And I’d point out too that if it’s about choice and autonomy, we all have it. If it’s a human right, all humans have it. There is a slippery slope, and one only needs to turn to Canada, which has already been mentioned, which is already pushing the boundaries.

There are no safeguards; there are just lots of criteria. Being 18 is not a safeguard. All the reporting comes after the fact. If you get it wrong, the person’s still dead.

Doctors don’t want to be part of this. The few that do will make a business of it, and there will be doctor-shopping. The conscience rights in this bill are a nonsense. If you oppose, the doctor must hand that person over to someone who will.

It’s a very, very poor bill, and, fundamentally—thousands of health professionals and others have argued in the recent public debate—this is an issue where the public safety will be put at risk. So I ask this House how many involuntary deaths and errors are we willing to accept through this law: one, five, 10—

Mr SPEAKER: Order! The member’s time has expired.

Nuk Korako

“The process of dying, for us, is a process of whānau. We hear of terminal illness inside the whānau. We know the time has come to mobilise and gather. We give the immediate whānau our physical, spiritual, and, if needed, financial support. The process of death is not just about a loved one, it’s also about our whānau. This process is an essential component of binding our whānau together.”

NUK KORAKO (National): Tēnā koe e Te Mana Whakawā. It was the late Ngati Porou kaumātua Amster Reedy who stated, “We bring people into this world. We care for them right from the time they are conceived, born, bred, in health, sickness, and death. The rituals still exist for every part of their lives.” Those rituals still will exist and we need to have faith in our ancestors. Euthanasia is foreign to Māori and has no place in our society.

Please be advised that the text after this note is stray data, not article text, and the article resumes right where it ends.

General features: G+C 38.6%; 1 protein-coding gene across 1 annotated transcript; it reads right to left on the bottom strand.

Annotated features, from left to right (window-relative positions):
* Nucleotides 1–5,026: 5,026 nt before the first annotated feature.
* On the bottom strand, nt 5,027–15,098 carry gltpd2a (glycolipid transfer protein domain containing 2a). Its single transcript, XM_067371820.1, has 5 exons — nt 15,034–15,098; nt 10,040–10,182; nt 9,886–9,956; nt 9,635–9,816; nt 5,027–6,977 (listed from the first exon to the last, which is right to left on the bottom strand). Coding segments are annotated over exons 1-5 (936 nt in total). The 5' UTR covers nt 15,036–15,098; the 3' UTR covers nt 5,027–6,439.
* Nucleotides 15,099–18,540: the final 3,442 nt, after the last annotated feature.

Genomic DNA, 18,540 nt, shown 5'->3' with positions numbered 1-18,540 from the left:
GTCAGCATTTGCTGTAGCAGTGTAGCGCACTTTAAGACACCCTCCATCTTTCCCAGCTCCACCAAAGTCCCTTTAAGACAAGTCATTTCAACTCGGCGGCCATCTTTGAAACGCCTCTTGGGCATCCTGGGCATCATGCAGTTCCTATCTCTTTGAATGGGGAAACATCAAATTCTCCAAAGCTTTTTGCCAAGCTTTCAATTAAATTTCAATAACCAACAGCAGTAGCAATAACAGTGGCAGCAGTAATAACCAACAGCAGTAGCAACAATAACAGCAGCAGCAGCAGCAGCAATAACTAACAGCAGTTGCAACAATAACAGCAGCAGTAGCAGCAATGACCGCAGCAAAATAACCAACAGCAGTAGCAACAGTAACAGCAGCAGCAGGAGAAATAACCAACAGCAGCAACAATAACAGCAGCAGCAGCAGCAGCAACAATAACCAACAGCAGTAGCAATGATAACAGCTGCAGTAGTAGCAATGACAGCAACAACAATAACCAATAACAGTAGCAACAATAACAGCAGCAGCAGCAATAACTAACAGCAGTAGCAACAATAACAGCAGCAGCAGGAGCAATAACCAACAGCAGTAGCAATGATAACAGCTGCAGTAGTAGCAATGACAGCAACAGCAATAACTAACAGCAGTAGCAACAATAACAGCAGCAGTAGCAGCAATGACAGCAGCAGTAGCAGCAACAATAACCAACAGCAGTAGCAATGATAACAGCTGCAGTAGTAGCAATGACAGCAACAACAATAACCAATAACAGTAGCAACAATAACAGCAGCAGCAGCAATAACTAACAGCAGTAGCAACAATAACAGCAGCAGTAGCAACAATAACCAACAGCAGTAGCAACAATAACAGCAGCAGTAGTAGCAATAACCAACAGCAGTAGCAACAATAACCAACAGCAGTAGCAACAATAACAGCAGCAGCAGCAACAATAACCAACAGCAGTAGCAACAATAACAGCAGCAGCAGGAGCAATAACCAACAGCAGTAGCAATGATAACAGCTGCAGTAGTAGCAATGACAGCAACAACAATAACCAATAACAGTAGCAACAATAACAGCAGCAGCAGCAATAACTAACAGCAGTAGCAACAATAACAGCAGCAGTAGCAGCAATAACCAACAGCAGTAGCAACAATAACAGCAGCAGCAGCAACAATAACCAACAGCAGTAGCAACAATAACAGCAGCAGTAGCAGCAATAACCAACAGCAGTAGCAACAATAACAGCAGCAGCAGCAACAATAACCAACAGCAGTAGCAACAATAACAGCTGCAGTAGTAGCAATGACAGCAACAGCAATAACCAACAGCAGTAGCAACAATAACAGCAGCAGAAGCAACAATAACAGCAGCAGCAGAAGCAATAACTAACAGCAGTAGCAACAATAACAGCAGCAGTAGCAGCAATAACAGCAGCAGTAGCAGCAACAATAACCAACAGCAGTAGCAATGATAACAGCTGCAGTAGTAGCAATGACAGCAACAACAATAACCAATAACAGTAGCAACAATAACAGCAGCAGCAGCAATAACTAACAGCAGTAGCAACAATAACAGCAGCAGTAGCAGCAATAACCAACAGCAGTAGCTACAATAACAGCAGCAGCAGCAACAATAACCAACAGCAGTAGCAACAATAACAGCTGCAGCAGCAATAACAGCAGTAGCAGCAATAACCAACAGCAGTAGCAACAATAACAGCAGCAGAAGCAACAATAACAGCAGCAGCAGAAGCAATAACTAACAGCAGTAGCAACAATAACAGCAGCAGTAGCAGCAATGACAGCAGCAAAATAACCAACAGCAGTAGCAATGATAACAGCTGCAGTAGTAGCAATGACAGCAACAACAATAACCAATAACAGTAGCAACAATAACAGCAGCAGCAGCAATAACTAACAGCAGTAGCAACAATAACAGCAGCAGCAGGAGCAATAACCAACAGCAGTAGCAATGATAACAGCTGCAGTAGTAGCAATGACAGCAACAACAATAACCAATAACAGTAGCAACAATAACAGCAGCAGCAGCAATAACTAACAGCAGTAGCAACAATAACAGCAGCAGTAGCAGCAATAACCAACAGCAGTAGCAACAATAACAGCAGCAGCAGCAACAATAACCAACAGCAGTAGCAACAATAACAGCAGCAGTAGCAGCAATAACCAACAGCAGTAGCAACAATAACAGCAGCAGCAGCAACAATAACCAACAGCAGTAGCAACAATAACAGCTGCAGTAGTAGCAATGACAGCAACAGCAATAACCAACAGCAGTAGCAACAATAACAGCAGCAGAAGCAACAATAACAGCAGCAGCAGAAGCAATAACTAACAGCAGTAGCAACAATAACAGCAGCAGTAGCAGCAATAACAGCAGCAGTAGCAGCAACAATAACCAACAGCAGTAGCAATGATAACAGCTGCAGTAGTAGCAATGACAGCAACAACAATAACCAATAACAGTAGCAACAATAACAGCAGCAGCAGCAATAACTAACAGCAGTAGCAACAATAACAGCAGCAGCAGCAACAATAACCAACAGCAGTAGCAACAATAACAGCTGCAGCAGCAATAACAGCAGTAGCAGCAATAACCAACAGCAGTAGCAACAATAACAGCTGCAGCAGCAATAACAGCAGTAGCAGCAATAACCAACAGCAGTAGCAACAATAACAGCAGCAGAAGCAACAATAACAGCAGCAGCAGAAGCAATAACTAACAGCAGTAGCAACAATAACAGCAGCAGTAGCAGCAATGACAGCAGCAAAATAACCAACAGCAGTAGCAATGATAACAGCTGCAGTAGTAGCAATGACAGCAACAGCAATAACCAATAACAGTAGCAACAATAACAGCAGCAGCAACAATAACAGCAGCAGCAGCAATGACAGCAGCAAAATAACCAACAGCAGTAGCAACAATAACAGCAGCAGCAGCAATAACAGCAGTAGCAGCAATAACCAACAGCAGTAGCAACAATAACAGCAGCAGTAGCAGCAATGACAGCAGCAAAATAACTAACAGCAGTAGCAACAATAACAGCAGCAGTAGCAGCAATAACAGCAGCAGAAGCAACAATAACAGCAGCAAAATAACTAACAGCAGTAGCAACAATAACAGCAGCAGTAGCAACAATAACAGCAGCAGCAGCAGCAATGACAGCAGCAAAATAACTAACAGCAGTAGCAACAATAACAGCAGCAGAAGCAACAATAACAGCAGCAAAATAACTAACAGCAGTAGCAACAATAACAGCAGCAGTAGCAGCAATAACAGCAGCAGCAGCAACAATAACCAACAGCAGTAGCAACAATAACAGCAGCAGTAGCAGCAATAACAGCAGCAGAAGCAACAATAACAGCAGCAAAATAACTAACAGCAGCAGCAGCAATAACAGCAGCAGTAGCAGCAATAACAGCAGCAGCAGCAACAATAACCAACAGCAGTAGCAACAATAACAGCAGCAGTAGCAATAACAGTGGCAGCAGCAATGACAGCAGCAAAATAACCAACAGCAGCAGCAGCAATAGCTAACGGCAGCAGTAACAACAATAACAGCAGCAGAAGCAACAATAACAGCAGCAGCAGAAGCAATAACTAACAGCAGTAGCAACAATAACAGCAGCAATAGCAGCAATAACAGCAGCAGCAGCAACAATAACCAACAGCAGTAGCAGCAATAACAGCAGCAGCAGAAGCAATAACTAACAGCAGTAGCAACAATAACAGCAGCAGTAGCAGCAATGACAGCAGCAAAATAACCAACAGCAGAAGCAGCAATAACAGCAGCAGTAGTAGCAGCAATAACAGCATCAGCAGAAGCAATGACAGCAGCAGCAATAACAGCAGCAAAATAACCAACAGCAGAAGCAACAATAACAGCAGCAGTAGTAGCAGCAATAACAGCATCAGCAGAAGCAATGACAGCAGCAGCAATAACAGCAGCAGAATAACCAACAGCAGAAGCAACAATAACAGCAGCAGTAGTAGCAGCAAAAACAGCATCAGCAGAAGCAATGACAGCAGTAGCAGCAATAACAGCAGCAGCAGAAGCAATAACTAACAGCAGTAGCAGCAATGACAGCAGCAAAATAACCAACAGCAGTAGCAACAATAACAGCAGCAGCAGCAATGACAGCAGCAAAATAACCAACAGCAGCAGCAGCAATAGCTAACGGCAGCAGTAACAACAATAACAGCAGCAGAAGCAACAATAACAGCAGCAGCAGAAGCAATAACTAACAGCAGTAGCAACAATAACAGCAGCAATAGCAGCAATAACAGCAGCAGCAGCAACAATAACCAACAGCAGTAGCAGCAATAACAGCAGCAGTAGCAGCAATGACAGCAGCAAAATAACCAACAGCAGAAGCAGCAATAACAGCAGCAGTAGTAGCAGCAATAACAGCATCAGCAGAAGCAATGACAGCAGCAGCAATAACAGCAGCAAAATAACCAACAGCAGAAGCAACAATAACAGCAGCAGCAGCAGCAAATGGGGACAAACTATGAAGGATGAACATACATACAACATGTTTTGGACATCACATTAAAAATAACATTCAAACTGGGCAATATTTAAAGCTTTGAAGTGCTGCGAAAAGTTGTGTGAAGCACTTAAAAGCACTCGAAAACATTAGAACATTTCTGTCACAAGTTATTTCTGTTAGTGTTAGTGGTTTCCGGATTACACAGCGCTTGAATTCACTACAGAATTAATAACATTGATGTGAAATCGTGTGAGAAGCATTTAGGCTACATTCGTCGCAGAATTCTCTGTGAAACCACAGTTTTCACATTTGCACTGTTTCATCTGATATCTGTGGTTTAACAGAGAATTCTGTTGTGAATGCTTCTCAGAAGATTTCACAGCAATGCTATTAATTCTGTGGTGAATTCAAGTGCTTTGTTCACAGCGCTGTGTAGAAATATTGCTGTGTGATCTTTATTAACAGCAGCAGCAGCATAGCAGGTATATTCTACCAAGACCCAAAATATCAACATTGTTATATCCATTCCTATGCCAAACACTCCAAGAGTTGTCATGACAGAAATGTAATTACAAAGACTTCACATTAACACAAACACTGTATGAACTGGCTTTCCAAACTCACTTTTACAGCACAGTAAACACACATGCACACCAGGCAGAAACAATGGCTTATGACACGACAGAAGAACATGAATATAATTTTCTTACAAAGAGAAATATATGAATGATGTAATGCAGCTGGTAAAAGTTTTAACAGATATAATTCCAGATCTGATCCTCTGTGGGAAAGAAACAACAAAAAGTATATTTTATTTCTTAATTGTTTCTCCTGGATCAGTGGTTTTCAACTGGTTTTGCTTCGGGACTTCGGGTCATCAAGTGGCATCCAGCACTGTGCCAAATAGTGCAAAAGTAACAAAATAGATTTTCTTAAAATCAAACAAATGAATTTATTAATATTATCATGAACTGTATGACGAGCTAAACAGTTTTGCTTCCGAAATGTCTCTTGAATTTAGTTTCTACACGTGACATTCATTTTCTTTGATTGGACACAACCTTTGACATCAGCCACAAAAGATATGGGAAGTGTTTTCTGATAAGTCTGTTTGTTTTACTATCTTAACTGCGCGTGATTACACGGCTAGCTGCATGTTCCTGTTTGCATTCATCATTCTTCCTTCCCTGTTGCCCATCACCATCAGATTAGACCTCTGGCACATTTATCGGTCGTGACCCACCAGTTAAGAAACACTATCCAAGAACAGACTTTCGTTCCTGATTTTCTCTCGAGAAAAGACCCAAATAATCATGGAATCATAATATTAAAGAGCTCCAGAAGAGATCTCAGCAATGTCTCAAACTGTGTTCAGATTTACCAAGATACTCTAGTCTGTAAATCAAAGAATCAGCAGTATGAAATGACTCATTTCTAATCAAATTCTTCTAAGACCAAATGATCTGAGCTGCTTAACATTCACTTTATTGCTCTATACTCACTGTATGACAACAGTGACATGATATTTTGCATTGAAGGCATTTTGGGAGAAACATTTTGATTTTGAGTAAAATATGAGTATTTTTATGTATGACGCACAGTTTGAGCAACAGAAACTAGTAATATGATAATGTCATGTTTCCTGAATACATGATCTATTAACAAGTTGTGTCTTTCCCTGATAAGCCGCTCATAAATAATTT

In all my life, raised as a Ngāi Tahu Māori, I have never heard or known of a Māori concept that validates assisting dying. Witnessing the death of a whānau member is as intimate as it gets. To watch a painful death can be shattering; the indignities we may have to see our loved one suffer—unable to undertake the most basic human functions without support, watching their agony, feeling their helplessness and, often, their feeling that they are being a burden on their whānau—yet this is only part of the process. There is another side to death; that is the whānau side.